A bone depicting two wolves, discovered at the "Grotte de la Vache" (Haute-Ariège, France, dating to Magdalenian period, c.14,000 BC; see http://www.grotte-de-la-vache.org/).
Wolves in North American Creation / Origin Myths // Wölfe in nordamerikanischen Schöpfungsmythen / Les loups dans les mythes de création de l'Amerique de Nord
Among the North American Native population, we also find the wolf as creator god. We are dealing with different forms of creation: the creation of the world and the creation of humans. In the Kaibab Souther Paiute belief, for example, the most prominent of all beings was the wolf, "the powerful one, as he was the People's Father" and created heaven and earth (cf.Handbook of N American Indians: Great Basin, p.638). And in the mythology of the Shoshone, the wolf was a noble Creator God. In one myth of the Shoshone, there was a (primeval) flood, and Wolf and Coyote were threwing down soil, from the upper world, into the world ocean, thus creating the earth (cf. e.g. Handbook of N American Indians, p.638 with further references).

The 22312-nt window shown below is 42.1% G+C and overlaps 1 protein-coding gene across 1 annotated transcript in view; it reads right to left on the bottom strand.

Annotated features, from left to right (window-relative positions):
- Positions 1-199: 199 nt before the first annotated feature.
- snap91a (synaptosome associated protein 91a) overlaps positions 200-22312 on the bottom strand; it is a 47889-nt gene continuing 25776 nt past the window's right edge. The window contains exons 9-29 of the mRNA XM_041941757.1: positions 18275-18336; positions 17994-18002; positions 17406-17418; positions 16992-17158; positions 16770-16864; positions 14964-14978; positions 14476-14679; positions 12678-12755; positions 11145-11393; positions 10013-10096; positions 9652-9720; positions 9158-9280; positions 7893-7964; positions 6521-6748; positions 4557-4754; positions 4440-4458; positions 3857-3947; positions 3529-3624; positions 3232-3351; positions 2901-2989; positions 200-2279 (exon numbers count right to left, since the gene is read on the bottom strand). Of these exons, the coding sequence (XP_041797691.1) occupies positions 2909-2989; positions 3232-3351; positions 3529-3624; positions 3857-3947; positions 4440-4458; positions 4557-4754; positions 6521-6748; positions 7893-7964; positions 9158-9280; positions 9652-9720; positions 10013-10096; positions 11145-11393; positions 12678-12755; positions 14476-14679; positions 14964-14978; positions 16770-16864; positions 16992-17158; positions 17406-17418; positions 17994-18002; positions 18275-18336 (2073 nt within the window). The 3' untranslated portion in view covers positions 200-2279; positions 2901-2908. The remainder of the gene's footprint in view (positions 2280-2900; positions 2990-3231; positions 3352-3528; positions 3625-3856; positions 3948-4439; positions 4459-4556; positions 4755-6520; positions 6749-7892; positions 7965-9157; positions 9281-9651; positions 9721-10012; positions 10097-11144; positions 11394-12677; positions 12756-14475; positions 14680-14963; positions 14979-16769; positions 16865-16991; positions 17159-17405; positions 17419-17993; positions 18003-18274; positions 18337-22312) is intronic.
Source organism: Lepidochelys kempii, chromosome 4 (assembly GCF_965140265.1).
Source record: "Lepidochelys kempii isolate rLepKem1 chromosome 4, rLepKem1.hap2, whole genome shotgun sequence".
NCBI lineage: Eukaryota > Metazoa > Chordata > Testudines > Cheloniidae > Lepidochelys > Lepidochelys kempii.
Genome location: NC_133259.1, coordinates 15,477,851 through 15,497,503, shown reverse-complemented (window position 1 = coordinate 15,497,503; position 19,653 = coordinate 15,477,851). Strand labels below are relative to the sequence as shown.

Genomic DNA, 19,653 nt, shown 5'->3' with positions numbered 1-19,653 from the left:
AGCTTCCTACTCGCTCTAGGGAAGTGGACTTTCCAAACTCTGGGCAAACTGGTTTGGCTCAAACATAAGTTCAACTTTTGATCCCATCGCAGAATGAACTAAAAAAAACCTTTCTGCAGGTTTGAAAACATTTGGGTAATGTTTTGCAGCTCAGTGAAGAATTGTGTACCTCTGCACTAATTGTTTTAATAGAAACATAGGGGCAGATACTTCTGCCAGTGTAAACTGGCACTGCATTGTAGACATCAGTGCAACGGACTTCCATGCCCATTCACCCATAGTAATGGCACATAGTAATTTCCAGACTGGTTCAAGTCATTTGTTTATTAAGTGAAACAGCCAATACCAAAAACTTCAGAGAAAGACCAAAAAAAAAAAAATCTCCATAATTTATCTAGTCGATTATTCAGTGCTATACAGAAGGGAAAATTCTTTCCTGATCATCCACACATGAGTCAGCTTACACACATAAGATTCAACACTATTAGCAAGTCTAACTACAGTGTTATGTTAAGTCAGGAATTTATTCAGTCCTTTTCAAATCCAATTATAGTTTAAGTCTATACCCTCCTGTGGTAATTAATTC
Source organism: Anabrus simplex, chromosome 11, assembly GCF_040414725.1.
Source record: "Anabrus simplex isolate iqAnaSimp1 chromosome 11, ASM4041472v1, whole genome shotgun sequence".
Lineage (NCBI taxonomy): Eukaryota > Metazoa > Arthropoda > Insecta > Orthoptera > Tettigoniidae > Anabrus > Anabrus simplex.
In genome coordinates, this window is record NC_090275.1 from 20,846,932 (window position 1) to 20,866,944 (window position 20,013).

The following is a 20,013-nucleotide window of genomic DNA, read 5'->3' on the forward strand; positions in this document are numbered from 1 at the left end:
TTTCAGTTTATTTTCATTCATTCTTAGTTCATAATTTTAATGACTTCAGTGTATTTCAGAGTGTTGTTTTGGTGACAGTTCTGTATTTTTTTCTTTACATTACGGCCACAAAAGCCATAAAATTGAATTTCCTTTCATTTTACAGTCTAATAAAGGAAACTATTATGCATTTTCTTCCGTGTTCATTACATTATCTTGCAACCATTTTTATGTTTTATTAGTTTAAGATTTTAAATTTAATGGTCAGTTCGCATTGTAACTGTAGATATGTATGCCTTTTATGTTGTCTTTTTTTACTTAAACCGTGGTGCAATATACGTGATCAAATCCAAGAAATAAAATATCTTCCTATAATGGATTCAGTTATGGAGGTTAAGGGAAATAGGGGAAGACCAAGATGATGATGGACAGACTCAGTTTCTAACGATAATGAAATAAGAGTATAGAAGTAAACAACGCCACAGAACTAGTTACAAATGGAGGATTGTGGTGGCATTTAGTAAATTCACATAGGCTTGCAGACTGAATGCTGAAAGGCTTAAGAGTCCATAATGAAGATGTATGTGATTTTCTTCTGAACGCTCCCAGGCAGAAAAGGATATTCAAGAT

Wolf-like mask and collar from the Tlingit people on the Pacific Coast of NW America (Madrid, Museum of the Americas).
Quileute and Kwakiutl transformation from wolf to human